He had been an enthusiast about improving the capability of civil servants and was a proponent of what became, following a competitive process, the ‘Civil Service and LSE Executive Master of Public Policy’ run by the School of Public Policy. He and the head of civil service policy profession, Sir Chris Wormald, have remained actively involved in the EMPP’s progress.
As recently as 24 May this year, Jeremy joined LSE Director Minouche Shafik, Philip Barton, Catriona Laing and Keith Wade for an LSE Alumni event to reminisce about their time as graduate students at the School during the mid-1980s. As the invitation for the event stated, they came “back on campus [to] reconvene their 1980s LSE study group to reflect on the enduring value of an LSE education. From its small beginnings over coffee in Wright’s Bar, the group has created a special bond lasting more than 30 years”. Having chaired this event, I can report that the evening was both illuminating and fun, demonstrating the five friends’ great affection for each other. Jeremy, dealing with yet another Brexit crisis, had to rush back to Whitehall immediately after the event.
Latterly, he and his successor Sir Mark Sedwill, have had to defend the civil service from attacks in relation to the UK-EU27 negotiation process. Although in 2012 he said to a select committee that “I like to be invisible”, he and his successor have had to go public in their defence of officials who were caught in the crossfire of the Brexit culture war. As Cabinet Secretary, he issued a statement to the media, arguing that the “very best people” had been deployed to make Brexit a success and that “the civil service is at its very best when under pressure”.
His predecessors, Robert Armstrong, Robin Butler, Richard Wilson, Andrew Turnbull and Gus O’Donnell all remain active in the House of Lords, evidence of the remarkable moderation and continuity of British public life. There is no doubt that Jeremy Heywood, too, would have contributed wisdom from within the Lords. His family’s loss is greatest, but his untimely death will deny us all of the benefit of his wisdom and respect for public service.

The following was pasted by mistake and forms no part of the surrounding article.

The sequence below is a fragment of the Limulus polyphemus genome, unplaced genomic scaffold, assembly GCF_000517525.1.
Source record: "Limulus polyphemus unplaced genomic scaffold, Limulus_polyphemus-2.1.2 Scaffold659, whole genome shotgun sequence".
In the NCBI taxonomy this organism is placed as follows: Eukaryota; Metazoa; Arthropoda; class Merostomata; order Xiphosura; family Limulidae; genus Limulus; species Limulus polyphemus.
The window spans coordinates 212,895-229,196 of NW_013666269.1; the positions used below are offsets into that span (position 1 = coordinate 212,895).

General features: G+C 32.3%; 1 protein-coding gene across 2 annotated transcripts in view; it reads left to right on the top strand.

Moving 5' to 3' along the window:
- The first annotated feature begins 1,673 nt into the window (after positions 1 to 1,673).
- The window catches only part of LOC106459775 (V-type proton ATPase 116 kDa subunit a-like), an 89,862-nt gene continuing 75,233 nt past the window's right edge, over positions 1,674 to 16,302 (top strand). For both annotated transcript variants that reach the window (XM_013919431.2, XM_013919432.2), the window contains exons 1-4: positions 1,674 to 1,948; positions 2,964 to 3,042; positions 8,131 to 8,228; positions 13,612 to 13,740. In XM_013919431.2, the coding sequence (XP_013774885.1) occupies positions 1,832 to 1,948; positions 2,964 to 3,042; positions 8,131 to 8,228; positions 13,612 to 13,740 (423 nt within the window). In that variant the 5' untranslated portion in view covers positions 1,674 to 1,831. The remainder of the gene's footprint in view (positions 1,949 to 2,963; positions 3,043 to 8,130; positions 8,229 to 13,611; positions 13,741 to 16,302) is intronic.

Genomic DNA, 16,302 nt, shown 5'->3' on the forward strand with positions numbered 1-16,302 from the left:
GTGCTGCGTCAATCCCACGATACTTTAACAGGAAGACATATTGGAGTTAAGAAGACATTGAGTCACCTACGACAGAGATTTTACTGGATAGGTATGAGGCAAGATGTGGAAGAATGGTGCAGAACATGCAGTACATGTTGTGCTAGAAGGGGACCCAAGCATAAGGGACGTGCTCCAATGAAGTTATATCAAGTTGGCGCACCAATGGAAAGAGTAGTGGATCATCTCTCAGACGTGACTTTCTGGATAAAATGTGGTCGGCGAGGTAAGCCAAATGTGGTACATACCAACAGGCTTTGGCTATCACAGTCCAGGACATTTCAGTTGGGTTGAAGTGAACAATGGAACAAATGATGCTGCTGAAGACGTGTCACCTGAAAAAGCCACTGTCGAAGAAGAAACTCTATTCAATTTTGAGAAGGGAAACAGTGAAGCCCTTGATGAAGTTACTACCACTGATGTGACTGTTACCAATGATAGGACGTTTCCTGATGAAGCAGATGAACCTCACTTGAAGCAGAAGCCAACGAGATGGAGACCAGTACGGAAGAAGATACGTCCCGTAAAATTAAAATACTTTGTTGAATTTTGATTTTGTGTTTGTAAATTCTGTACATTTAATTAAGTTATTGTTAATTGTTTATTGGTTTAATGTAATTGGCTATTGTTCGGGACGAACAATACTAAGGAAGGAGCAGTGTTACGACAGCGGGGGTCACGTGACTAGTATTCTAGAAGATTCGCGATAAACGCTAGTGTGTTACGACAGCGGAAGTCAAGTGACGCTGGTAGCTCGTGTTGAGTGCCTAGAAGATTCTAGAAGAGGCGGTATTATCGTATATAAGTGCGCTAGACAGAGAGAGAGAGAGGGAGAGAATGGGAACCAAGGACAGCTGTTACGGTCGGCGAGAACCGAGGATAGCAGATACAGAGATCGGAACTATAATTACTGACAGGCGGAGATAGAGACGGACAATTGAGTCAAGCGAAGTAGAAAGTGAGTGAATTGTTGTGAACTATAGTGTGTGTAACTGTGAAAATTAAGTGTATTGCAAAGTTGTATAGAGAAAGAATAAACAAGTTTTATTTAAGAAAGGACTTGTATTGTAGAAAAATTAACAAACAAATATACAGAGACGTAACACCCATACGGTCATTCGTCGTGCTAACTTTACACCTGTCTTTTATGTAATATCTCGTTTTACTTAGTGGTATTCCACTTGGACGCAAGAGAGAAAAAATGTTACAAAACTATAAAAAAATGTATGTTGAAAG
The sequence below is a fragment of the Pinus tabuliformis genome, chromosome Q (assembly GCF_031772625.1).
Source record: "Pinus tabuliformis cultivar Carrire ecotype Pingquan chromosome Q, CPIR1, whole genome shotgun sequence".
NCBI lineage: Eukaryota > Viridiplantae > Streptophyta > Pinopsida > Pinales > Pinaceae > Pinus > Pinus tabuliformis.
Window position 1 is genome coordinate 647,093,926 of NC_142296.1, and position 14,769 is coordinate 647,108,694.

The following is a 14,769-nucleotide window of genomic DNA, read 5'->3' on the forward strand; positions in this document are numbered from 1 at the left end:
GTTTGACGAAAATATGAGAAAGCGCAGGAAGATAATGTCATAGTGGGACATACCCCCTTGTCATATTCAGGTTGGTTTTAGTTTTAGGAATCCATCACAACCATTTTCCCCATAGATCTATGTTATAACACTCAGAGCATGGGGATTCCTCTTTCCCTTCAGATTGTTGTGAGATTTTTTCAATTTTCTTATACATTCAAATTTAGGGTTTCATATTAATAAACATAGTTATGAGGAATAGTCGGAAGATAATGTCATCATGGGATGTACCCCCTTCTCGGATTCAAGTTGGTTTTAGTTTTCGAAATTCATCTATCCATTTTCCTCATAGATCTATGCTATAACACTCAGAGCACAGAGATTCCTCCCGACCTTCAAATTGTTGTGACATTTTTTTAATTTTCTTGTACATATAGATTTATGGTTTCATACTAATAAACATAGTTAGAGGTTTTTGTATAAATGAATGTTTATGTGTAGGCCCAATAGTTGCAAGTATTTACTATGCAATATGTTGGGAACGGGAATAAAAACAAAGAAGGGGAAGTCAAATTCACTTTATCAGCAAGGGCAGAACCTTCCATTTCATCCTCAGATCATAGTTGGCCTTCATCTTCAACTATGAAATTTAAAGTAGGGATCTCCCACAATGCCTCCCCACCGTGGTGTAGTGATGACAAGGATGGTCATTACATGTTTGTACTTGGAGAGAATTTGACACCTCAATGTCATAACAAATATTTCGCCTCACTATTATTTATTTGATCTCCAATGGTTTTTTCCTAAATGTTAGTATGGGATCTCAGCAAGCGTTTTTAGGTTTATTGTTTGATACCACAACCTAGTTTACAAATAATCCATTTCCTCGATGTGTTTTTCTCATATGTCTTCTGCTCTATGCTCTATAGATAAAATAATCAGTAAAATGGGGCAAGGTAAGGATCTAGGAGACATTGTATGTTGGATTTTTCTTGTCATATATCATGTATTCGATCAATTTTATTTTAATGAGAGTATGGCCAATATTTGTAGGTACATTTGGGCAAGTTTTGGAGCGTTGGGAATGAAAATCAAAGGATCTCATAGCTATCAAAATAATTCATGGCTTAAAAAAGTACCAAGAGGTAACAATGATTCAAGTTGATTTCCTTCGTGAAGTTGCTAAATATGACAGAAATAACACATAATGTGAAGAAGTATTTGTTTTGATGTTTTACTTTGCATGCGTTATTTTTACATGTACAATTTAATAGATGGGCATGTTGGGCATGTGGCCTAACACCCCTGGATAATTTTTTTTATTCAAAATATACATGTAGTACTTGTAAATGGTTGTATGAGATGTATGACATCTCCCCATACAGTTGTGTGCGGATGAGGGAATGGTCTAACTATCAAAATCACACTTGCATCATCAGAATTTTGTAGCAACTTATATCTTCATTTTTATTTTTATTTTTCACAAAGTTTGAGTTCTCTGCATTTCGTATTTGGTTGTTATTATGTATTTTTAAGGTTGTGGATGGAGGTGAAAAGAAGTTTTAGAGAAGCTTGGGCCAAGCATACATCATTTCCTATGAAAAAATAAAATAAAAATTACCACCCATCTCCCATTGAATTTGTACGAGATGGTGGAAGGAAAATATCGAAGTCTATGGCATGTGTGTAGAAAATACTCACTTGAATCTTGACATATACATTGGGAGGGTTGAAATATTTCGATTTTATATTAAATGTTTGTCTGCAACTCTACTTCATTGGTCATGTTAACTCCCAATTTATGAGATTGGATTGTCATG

School of Public Policy
Along with my civil service colleagues and alumni group members, I am deeply saddened by the passing of Lord Jeremy Heywood. Jeremy was an inspirational leader and a great mentor to me. His passion for public service knew no bounds. He always saw the bigger picture, thought radical and supported new ideas to help us prepare for and meet tomorrow’s challenges.
It’s an honour and a privilege to have known and worked with Jeremy closely since I joined the civil service nearly ten years ago. Our first and lasting project was co-founding the LSE Civil Service, Government and Public Alumni Group in 2010.
He is a huge loss to the country, the civil service and of course, most of all, to his family. My thoughts, prayers and condolences are with his family and friends.
We must carry on with the example Jeremy set us all in his leadership, compassion and commitment to public service.
Jeremy will continue to inspire me. And I will endeavour to honour his legacy and make him proud by continuing with renewed energy the projects that we started.
Chair, LSE Alumni Group
Senior Civil Servant
Mentee of Lord Jeremy Heywood